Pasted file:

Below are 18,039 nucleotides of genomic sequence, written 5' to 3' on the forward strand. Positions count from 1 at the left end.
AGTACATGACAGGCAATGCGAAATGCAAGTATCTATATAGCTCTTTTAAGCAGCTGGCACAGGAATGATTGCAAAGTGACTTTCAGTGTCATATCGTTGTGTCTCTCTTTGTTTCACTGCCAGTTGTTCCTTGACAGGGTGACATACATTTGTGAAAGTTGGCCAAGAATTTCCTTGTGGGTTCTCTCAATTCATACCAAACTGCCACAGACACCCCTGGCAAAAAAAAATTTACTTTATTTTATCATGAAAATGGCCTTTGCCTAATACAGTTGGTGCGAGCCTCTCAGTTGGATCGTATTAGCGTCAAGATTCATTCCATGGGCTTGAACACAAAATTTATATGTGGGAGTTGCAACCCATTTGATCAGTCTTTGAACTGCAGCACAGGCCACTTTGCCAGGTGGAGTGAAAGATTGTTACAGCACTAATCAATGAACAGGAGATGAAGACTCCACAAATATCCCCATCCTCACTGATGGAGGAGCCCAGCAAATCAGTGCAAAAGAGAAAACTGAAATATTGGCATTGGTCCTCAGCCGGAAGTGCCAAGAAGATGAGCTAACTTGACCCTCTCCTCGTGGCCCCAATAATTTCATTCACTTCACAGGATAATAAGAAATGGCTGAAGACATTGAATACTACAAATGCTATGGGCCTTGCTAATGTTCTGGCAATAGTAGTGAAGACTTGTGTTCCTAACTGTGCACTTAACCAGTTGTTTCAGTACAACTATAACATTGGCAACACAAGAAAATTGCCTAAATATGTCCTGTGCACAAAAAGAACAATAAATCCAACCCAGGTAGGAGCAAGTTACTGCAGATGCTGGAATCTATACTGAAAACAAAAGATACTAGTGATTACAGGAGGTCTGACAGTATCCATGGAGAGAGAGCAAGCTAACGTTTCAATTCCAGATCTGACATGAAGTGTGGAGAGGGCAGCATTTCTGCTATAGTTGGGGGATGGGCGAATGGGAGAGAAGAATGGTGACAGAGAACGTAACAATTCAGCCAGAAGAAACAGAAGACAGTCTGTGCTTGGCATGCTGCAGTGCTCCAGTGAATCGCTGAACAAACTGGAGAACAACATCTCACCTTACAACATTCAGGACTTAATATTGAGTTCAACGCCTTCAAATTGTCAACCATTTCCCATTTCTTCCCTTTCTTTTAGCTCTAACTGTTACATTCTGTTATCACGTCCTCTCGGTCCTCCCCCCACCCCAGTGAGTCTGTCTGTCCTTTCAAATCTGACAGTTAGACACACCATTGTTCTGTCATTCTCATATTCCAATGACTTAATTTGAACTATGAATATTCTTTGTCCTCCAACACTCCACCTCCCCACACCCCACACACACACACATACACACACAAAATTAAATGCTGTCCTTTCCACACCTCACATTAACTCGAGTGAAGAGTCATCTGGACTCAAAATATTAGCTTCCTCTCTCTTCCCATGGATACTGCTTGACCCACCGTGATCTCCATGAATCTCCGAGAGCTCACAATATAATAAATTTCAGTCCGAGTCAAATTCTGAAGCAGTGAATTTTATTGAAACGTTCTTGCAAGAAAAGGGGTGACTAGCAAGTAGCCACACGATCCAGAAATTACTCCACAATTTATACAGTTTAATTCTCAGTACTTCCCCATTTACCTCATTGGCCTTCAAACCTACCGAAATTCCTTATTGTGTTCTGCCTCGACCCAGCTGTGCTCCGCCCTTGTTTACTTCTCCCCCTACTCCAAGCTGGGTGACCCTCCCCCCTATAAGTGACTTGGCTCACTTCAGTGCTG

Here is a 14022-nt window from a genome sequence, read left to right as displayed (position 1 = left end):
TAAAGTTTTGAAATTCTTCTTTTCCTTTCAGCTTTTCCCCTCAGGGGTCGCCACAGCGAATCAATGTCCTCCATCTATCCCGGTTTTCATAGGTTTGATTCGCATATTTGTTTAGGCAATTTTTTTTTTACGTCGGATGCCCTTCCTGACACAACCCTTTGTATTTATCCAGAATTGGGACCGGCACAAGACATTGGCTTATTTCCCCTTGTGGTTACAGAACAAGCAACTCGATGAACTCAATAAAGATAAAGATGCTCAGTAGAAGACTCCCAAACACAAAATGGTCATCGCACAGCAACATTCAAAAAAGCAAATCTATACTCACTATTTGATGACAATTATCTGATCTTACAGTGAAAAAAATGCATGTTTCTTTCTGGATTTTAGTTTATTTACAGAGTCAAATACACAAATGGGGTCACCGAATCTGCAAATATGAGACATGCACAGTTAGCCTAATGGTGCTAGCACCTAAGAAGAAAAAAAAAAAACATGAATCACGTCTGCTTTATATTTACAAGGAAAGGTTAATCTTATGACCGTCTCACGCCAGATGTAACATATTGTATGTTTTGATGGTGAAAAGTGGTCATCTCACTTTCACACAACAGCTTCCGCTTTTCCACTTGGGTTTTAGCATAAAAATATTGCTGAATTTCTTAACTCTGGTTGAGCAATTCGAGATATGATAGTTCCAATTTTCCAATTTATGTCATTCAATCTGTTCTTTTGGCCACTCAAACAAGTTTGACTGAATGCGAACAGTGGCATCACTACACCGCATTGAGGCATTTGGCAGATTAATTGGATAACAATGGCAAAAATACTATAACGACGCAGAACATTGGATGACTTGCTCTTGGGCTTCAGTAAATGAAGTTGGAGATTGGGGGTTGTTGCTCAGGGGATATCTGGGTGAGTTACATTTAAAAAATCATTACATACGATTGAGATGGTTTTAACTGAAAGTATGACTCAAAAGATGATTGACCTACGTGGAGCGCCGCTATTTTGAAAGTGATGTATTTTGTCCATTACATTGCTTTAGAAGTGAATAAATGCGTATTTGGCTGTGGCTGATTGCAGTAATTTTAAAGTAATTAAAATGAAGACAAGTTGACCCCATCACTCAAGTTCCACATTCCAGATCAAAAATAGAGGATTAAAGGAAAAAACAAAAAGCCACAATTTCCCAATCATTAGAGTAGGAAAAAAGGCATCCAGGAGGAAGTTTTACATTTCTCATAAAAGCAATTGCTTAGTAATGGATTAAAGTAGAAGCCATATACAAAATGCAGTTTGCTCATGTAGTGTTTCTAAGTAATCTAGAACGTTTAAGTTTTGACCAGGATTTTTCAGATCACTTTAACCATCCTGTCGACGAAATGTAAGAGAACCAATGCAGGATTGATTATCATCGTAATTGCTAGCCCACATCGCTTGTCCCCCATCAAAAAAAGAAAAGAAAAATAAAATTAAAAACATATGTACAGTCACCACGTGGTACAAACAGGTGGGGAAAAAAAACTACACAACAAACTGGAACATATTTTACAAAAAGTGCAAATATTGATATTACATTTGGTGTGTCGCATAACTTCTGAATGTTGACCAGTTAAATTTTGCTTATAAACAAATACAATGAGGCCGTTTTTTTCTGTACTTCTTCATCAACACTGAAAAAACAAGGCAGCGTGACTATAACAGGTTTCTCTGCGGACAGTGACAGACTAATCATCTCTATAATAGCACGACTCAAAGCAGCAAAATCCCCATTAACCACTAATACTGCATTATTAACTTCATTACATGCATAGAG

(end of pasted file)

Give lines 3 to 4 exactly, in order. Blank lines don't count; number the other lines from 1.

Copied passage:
Here is a 14022-nt window from a genome sequence, read left to right as displayed (position 1 = left end):
TAAAGTTTTGAAATTCTTCTTTTCCTTTCAGCTTTTCCCCTCAGGGGTCGCCACAGCGAATCAATGTCCTCCATCTATCCCGGTTTTCATAGGTTTGATTCGCATATTTGTTTAGGCAATTTTTTTTTTACGTCGGATGCCCTTCCTGACACAACCCTTTGTATTTATCCAGAATTGGGACCGGCACAAGACATTGGCTTATTTCCCCTTGTGGTTACAGAACAAGCAACTCGATGAACTCAATAAAGATAAAGATGCTCAGTAGAAGACTCCCAAACACAAAATGGTCATCGCACAGCAACATTCAAAAAAGCAAATCTATACTCACTATTTGATGACAATTATCTGATCTTACAGTGAAAAAAATGCATGTTTCTTTCTGGATTTTAGTTTATTTACAGAGTCAAATACACAAATGGGGTCACCGAATCTGCAAATATGAGACATGCACAGTTAGCCTAATGGTGCTAGCACCTAAGAAGAAAAAAAAAAAACATGAATCACGTCTGCTTTATATTTACAAGGAAAGGTTAATCTTATGACCGTCTCACGCCAGATGTAACATATTGTATGTTTTGATGGTGAAAAGTGGTCATCTCACTTTCACACAACAGCTTCCGCTTTTCCACTTGGGTTTTAGCATAAAAATATTGCTGAATTTCTTAACTCTGGTTGAGCAATTCGAGATATGATAGTTCCAATTTTCCAATTTATGTCATTCAATCTGTTCTTTTGGCCACTCAAACAAGTTTGACTGAATGCGAACAGTGGCATCACTACACCGCATTGAGGCATTTGGCAGATTAATTGGATAACAATGGCAAAAATACTATAACGACGCAGAACATTGGATGACTTGCTCTTGGGCTTCAGTAAATGAAGTTGGAGATTGGGGGTTGTTGCTCAGGGGATATCTGGGTGAGTTACATTTAAAAAATCATTACATACGATTGAGATGGTTTTAACTGAAAGTATGACTCAAAAGATGATTGACCTACGTGGAGCGCCGCTATTTTGAAAGTGATGTATTTTGTCCATTACATTGCTTTAGAAGTGAATAAATGCGTATTTGGCTGTGGCTGATTGCAGTAATTTTAAAGTAATTAAAATGAAGACAAGTTGACCCCATCACTCAAGTTCCACATTCCAGATCAAAAATAGAGGATTAAAGGAAAAAACAAAAAGCCACAATTTCCCAATCATTAGAGTAGGAAAAAAGGCATCCAGGAGGAAGTTTTACATTTCTCATAAAAGCAATTGCTTAGTAATGGATTAAAGTAGAAGCCATATACAAAATGCAGTTTGCTCATGTAGTGTTTCTAAGTAATCTAGAACGTTTAAGTTTTGACCAGGATTTTTCAGATCACTTTAACCATCCTGTCGACGAAATGTAAGAGAACCAATGCAGGATTGATTATCATCGTAATTGCTAGCCCACATCGCTTGTCCCCCATCAAAAAAAGAAAAGAAAAATAAAATTAAAAACATATGTACAGTCACCACGTGGTACAAACAGGTGGGGAAAAAAAACTACACAACAAACTGGAACATATTTTACAAAAAGTGCAAATATTGATATTACATTTGGTGTGTCGCATAACTTCTGAATGTTGACCAGTTAAATTTTGCTTATAAACAAATACAATGAGGCCGTTTTTTTCTGTACTTCTTCATCAACACTGAAAAAACAAGGCAGCGTGACTATAACAGGTTTCTCTGCGGACAGTGACAGACTAATCATCTCTATAATAGCACGACTCAAAGCAGCAAAATCCCCATTAACCACTAATACTGCATTATTAACTTCATTACATGCATAGAG